Reminders that the ’90s were a thing

"The Place We Live" is available for a Jessie Spano-level binge on Comedy Crib.

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Unless you stopped paying attention to the world at large in 1989, you are of course aware that the ’90s are having their pop cultural second coming. Nobody is more acutely aware of this than Dara Katz and Betsy Kenney, two comedians who met doing improv comedy and have just made their Comedy Crib debut with the hilarious ’90s TV throwback series, The Place We Live.

IFC: How would you describe “The Place We Live” to a fancy network executive you just met in an elevator?

Dara: It’s everything you loved–or loved to hate—from Melrose Place and 90210 but condensed to five minutes, funny (on purpose) and totally absurd.

IFC: How would you describe “The Place We Live” to a drunk friend of a friend you met in a bar?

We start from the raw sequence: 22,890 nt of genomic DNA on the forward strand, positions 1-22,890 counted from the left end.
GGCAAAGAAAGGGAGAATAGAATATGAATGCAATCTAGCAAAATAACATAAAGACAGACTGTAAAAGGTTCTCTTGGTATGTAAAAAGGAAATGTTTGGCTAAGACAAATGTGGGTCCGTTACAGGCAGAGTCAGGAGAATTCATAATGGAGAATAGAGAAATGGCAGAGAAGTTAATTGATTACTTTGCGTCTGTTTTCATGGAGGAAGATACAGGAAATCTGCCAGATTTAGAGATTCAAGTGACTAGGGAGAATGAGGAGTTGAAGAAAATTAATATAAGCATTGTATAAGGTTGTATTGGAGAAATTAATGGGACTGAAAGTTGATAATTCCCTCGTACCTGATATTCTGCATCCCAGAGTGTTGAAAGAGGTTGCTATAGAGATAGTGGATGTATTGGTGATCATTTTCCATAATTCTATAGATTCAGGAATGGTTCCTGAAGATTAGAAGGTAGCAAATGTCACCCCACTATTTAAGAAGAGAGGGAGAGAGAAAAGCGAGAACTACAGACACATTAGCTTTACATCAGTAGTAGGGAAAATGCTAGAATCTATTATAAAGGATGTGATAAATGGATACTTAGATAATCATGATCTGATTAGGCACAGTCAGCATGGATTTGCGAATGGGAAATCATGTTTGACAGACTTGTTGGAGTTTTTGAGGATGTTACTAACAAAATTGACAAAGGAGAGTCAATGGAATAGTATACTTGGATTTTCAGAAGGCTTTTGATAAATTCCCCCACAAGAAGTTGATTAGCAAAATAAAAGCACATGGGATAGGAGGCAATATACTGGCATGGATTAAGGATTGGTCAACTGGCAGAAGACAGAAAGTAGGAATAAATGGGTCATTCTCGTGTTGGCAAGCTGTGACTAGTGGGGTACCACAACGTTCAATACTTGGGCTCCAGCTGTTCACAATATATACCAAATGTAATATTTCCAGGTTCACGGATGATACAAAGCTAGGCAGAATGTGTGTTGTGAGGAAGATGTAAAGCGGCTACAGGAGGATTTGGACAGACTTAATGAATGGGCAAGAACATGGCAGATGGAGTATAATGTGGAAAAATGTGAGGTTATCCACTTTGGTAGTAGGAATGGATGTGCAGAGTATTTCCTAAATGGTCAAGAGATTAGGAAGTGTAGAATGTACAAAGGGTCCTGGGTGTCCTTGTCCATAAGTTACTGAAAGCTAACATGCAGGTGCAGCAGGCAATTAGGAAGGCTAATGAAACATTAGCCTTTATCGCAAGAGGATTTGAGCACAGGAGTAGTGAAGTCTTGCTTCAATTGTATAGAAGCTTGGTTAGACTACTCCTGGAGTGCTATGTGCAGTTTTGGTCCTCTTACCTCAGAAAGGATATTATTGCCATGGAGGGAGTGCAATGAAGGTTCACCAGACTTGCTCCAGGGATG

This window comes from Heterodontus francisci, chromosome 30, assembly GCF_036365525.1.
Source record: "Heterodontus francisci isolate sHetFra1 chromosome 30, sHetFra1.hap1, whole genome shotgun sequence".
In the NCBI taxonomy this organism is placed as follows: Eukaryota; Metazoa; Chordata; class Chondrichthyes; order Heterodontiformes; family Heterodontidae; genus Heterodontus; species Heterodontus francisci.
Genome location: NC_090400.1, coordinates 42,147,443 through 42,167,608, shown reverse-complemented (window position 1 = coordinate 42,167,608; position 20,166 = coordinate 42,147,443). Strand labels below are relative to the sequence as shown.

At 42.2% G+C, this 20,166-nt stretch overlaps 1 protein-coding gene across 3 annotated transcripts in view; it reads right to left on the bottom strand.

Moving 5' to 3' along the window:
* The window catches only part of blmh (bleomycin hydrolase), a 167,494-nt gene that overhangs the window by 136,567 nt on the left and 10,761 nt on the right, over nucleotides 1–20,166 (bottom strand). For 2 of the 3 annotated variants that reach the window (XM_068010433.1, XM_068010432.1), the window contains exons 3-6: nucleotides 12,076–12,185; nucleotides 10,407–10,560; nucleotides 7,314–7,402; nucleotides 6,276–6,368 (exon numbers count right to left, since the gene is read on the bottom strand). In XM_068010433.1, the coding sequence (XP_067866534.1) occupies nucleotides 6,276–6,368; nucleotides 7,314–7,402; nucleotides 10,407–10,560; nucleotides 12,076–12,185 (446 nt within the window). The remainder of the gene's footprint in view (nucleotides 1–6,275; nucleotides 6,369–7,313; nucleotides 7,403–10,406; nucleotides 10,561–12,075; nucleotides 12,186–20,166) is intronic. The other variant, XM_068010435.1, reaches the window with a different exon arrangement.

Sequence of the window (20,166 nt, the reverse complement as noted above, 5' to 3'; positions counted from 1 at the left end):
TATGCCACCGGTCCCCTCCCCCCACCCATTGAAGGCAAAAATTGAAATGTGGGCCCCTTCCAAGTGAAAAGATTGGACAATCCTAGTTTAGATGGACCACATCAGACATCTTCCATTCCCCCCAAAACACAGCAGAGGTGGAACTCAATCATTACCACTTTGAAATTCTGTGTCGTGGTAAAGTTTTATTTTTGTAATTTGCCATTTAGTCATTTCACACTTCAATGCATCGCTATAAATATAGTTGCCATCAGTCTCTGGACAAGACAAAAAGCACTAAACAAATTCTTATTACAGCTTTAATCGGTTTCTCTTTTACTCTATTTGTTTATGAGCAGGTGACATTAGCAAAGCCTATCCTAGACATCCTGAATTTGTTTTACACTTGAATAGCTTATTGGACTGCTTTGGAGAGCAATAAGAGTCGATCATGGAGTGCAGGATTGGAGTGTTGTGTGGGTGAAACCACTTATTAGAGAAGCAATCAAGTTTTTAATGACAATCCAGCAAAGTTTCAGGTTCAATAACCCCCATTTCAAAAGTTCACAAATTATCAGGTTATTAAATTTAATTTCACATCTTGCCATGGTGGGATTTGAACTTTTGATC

Betsy: “Hey Todd, why don’t you have a sip of water. Also, I think you’ll love The Place We Live because everyone has issues…just like you, Todd.”

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IFC: When you were living through the ’90s, did you think it was television’s golden age or the pop culture apocalypse?


Betsy: I wasn’t sure I knew what it was, I just knew I loved it!


Dara: Same. Was just happy that my parents let me watch. But looking back, the ’90s honored The Teen. And for that, it’s the golden age of pop culture. 

IFC: Which ’90s shows did you mine for the series, and why?